During endodontic retreatment, the doctor will regain access to the root canal filling material. After removing the canal filling, the doctor can clean the canals and carefully examine the inside of the tooth, searching for any hidden canals or unusual anatomy that requires treatment.
After cleaning the canals, the endodontist will fill and seal the canals and place a temporary filling in the tooth. As with the original root canal, you will need to return to your dentist as soon as possible to have a new crown or other restoration placed on the tooth to protect it.
If retreatment is not an option, endodontic surgery should be considered to save the natural tooth.
What is endodontic surgery?
There are many surgical procedures that can be performed to save a tooth. The most common is called an apicoectomy, or root-end resection, which is occasionally needed when inflammation or infection persists in the bony area around the end of your tooth after a root canal procedure. In this microsurgical procedure, the endodontist opens the gum tissue near the tooth to see the underlying bone and to remove any inflamed or infected tissue. The very end of the root is also removed. A small filling may be placed to seal the end of the root canal and few stitches or sutures are placed to help the tissue heal. Over a period of months, the bone heals around the end of the root. Local anesthetics make the procedure comfortable, and most patients return to their normal activities the next day. Postsurgical discomfort is generally mild.
What are alternatives to endodontic treatment?
The alternative to endodontic treatment is extraction of the tooth. Missing teeth can make you self-conscious, affect your ability to bite and chew, cause other healthy teeth to shift and have a negative impact on your overall health. For these reasons, an extracted tooth should be replaced with an artificial one.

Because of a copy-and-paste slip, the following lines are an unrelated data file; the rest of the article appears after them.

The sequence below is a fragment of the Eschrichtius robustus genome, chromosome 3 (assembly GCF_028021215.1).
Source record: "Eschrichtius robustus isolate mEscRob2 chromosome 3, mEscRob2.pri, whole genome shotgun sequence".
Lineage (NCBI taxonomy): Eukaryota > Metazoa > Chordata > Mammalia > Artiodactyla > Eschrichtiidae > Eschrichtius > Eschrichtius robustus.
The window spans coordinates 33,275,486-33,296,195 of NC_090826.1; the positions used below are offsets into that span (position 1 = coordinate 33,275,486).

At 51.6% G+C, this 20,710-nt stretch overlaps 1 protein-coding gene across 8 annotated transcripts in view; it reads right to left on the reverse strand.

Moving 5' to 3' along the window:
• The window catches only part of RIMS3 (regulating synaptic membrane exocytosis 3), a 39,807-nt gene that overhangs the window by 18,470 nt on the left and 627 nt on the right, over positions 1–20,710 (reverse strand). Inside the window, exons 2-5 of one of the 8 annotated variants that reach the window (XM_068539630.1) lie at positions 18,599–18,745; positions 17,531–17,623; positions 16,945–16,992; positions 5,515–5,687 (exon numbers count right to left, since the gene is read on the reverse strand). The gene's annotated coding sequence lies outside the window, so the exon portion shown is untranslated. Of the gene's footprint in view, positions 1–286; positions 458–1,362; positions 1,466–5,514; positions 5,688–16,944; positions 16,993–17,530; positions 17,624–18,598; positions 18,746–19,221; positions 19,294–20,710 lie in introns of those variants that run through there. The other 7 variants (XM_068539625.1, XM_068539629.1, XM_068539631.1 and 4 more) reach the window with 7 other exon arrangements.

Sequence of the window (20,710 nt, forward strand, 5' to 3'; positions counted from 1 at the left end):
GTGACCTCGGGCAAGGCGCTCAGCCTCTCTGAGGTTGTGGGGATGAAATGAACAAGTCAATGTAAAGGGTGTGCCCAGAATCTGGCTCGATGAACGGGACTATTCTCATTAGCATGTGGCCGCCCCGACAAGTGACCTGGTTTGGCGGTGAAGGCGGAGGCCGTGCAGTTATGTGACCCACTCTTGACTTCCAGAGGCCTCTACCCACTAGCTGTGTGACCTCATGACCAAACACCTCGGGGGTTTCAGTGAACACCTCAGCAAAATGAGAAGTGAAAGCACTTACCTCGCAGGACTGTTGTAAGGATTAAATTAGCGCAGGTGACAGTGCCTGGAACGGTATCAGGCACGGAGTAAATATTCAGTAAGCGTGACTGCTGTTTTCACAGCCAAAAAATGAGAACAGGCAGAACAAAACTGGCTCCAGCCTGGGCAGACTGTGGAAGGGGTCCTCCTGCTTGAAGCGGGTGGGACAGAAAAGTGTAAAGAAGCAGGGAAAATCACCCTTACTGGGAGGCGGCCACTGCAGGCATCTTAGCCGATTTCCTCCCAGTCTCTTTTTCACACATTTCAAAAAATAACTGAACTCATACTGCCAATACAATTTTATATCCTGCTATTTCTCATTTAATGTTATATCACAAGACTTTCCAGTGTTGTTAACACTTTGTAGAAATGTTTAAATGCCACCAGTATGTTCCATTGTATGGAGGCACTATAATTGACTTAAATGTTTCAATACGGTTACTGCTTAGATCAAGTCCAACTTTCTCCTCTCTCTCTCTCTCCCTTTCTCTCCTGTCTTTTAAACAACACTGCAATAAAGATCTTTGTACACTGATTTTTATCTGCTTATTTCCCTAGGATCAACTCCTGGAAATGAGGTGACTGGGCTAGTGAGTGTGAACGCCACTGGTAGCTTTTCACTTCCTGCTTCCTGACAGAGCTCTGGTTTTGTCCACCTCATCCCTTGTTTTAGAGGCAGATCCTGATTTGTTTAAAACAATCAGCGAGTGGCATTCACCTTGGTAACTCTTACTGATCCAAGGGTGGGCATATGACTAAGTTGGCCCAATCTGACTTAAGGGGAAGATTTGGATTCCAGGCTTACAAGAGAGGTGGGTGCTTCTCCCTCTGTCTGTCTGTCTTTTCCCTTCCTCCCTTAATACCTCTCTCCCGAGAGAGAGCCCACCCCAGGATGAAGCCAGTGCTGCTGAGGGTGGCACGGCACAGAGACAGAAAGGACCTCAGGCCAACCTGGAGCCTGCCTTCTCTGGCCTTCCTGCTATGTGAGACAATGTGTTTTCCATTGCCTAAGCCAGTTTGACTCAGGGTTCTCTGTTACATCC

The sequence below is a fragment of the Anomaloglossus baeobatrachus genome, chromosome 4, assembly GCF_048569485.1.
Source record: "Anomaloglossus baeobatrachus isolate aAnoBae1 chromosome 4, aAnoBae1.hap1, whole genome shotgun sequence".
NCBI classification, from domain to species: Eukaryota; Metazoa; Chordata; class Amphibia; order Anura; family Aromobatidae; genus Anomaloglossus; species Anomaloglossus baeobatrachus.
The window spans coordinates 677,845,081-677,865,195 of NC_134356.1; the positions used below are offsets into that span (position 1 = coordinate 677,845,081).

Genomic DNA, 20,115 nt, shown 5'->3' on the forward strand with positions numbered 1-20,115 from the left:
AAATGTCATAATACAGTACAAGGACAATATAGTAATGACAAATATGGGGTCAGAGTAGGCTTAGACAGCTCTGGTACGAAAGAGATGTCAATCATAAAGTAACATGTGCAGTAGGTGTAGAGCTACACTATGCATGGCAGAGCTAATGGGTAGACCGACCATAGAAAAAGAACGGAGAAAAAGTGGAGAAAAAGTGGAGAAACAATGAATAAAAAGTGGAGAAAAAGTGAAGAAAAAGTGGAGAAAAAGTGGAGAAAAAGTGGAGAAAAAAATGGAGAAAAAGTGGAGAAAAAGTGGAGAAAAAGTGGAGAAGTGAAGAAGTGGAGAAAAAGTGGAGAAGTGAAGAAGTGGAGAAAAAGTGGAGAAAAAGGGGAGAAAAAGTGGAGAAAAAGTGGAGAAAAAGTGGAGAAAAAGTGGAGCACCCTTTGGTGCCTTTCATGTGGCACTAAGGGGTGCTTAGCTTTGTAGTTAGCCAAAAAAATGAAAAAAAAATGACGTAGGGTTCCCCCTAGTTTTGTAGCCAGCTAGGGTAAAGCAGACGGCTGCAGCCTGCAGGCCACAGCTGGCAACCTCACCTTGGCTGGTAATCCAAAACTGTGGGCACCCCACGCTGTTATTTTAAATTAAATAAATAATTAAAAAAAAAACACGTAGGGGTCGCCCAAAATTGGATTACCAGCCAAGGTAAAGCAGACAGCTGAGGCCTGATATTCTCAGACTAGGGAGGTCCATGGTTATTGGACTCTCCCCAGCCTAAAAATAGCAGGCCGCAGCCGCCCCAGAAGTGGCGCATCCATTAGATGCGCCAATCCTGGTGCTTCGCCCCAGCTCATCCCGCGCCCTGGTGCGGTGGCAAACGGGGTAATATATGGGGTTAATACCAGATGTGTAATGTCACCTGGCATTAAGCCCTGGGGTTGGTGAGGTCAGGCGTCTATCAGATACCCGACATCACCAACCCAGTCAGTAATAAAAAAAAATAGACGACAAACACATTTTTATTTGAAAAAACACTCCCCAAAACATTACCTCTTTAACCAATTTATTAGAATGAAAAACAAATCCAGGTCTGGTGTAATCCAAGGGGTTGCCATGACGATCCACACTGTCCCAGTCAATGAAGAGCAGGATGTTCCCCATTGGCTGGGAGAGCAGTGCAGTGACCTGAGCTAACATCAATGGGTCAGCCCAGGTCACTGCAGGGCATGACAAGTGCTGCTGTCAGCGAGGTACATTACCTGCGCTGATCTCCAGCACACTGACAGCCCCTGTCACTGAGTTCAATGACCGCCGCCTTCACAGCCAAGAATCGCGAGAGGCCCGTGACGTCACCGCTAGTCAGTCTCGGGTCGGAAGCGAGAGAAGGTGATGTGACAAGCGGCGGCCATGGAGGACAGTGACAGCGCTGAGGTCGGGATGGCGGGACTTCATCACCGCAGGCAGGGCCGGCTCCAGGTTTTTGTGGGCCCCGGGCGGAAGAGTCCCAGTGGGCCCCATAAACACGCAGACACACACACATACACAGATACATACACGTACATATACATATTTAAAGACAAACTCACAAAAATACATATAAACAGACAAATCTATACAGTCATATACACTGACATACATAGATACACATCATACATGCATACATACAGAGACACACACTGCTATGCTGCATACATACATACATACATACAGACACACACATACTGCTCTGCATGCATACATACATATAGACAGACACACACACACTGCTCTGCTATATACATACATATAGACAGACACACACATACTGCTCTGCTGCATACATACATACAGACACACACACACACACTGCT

Bridges and Removable Partial Dentures vs. Root Canal Therapy
For replacement of an extracted tooth, you may consider a bridge or removable partial denture. These options require additional dental procedures on adjacent healthy teeth, and should be discussed with your dentist or specialist.
Dental Implants vs. Root Canal Therapy
Dental implants have become an important treatment for the replacement of teeth lost due to disease, injury, or congenital tooth agenesis (Adell et al. 1990). Over the past 30 years, the incorporation of dental implants into everyday clinical dental practice has resulted in major improvements in oral health of our patients through enhancements in function, esthetics, and phonetics. [However,] most all dental implant systems are susceptible to peri-implant biological complications (Derks et al. 2015). These complications result in very difficult to treat options, including local mechanical therapy and antibiotics, resective surgery, regeneration, or, in a large number of cases, removal. The erroneous belief of implants yielding a better long-term prognosis has now clearly been rejected in several comparative studies and systematic reviews. Teeth even compromised because of periodontal disease or endodontic problems may have a longevity that surpasses by far that of the average implant.
*Journal of Dental Research jdr.sagepub.com doi: 10.1177/0022034515618942 JDR January 2016 vol. 95 no. 1 5-6 Are Dental Implants a Panacea or Should We Better Strive to Save Teeth? W.V. Giannobile1, 2⇑ N.P. Lang3